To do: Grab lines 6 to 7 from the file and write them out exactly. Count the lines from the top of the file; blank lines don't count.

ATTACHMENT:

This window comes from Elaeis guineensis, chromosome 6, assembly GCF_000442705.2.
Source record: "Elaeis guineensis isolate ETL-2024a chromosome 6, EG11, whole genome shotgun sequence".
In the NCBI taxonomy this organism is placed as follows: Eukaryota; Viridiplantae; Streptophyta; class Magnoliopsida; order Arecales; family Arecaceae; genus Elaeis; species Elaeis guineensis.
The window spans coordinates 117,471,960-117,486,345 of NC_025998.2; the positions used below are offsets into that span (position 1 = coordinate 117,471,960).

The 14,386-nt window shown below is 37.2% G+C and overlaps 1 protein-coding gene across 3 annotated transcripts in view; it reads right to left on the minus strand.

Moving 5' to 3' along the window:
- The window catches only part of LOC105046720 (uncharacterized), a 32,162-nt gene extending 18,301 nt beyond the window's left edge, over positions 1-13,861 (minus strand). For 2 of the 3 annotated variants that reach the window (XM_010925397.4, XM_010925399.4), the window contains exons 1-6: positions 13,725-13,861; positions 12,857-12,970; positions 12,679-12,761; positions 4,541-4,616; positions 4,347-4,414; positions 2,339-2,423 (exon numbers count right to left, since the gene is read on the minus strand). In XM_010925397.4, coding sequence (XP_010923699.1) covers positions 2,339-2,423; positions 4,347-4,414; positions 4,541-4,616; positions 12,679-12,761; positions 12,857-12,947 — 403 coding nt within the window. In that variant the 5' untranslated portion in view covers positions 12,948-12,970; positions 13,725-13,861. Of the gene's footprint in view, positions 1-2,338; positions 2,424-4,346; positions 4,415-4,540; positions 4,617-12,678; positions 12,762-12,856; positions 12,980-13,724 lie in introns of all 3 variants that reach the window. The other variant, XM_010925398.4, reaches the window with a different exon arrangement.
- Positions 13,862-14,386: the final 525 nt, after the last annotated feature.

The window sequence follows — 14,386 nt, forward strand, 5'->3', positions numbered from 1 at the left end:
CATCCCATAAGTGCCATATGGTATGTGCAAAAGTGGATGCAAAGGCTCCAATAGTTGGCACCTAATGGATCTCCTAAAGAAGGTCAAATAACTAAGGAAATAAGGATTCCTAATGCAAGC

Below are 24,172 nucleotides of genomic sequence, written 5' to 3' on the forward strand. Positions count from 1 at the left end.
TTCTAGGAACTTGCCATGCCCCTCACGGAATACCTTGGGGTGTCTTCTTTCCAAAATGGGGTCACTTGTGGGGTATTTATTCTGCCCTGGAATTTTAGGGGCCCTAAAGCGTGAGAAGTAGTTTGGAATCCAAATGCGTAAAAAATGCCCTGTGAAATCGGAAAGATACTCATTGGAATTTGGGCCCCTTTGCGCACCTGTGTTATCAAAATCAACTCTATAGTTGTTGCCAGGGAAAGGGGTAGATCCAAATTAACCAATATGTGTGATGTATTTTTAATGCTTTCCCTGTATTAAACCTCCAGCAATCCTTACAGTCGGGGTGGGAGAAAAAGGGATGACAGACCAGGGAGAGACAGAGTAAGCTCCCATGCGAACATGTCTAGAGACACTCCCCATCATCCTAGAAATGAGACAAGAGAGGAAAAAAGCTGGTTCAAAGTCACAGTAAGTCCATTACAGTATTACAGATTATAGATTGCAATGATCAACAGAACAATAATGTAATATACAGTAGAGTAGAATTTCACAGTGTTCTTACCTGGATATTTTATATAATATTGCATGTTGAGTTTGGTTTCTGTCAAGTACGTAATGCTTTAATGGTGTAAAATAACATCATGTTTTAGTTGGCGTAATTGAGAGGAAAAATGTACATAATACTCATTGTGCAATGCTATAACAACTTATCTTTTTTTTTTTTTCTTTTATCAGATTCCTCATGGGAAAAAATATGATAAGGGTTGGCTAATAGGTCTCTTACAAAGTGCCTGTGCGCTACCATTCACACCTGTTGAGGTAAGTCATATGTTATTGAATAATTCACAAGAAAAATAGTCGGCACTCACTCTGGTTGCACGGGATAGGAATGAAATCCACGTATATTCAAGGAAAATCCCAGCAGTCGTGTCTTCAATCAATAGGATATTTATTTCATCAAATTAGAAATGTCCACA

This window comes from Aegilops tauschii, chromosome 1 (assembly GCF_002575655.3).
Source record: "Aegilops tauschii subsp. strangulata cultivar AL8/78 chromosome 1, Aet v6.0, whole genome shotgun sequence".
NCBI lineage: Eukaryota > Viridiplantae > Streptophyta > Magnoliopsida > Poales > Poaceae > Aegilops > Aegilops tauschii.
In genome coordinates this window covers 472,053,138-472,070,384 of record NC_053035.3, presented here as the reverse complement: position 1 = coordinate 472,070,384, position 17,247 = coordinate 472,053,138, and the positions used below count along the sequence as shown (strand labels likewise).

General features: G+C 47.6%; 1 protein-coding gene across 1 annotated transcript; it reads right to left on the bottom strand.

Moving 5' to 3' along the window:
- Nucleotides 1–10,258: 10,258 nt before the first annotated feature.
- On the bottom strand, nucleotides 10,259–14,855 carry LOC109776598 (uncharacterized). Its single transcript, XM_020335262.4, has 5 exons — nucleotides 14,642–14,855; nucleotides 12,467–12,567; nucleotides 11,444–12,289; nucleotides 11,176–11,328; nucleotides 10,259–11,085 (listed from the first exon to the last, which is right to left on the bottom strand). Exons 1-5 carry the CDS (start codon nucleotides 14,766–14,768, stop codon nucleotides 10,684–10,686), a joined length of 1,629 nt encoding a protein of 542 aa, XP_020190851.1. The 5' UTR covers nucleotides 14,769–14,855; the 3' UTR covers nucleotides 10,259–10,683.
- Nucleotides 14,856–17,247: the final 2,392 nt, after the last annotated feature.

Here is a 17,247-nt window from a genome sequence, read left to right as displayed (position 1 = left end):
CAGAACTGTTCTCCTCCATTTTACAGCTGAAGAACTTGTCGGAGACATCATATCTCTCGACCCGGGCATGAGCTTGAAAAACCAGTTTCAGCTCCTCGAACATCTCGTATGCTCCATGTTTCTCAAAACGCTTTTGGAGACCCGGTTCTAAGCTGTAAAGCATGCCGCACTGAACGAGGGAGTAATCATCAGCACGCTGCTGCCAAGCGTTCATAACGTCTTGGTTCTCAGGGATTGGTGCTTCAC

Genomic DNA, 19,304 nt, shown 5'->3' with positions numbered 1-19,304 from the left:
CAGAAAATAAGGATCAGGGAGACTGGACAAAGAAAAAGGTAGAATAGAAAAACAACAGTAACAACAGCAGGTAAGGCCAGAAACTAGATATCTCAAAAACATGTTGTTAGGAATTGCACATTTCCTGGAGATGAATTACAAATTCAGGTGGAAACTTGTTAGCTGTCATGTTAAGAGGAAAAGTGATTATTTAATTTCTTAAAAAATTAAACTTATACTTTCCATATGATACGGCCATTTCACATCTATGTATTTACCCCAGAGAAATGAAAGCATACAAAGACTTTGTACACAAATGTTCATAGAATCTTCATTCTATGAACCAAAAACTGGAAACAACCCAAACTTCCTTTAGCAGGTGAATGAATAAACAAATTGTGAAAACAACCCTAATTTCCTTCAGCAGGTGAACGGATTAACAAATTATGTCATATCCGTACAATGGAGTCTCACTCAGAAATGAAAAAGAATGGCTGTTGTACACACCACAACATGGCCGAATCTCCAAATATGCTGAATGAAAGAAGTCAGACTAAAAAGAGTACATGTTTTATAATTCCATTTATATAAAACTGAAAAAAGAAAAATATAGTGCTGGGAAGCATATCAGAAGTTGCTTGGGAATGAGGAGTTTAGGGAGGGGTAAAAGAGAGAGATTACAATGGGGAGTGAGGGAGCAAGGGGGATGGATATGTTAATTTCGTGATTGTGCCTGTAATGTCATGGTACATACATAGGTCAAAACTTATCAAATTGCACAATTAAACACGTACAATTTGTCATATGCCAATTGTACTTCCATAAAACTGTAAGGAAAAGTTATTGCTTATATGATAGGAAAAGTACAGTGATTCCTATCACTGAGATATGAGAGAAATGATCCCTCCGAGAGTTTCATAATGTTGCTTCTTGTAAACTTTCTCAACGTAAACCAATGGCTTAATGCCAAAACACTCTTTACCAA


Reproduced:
Moving 5' to 3' along the window:
- The window catches only part of LOC105046720 (uncharacterized), a 32,162-nt gene extending 18,301 nt beyond the window's left edge, over positions 1-13,861 (minus strand). For 2 of the 3 annotated variants that reach the window (XM_010925397.4, XM_010925399.4), the window contains exons 1-6: positions 13,725-13,861; positions 12,857-12,970; positions 12,679-12,761; positions 4,541-4,616; positions 4,347-4,414; positions 2,339-2,423 (exon numbers count right to left, since the gene is read on the minus strand). In XM_010925397.4, coding sequence (XP_010923699.1) covers positions 2,339-2,423; positions 4,347-4,414; positions 4,541-4,616; positions 12,679-12,761; positions 12,857-12,947 — 403 coding nt within the window. In that variant the 5' untranslated portion in view covers positions 12,948-12,970; positions 13,725-13,861. Of the gene's footprint in view, positions 1-2,338; positions 2,424-4,346; positions 4,415-4,540; positions 4,617-12,678; positions 12,762-12,856; positions 12,980-13,724 lie in introns of all 3 variants that reach the window. The other variant, XM_010925398.4, reaches the window with a different exon arrangement.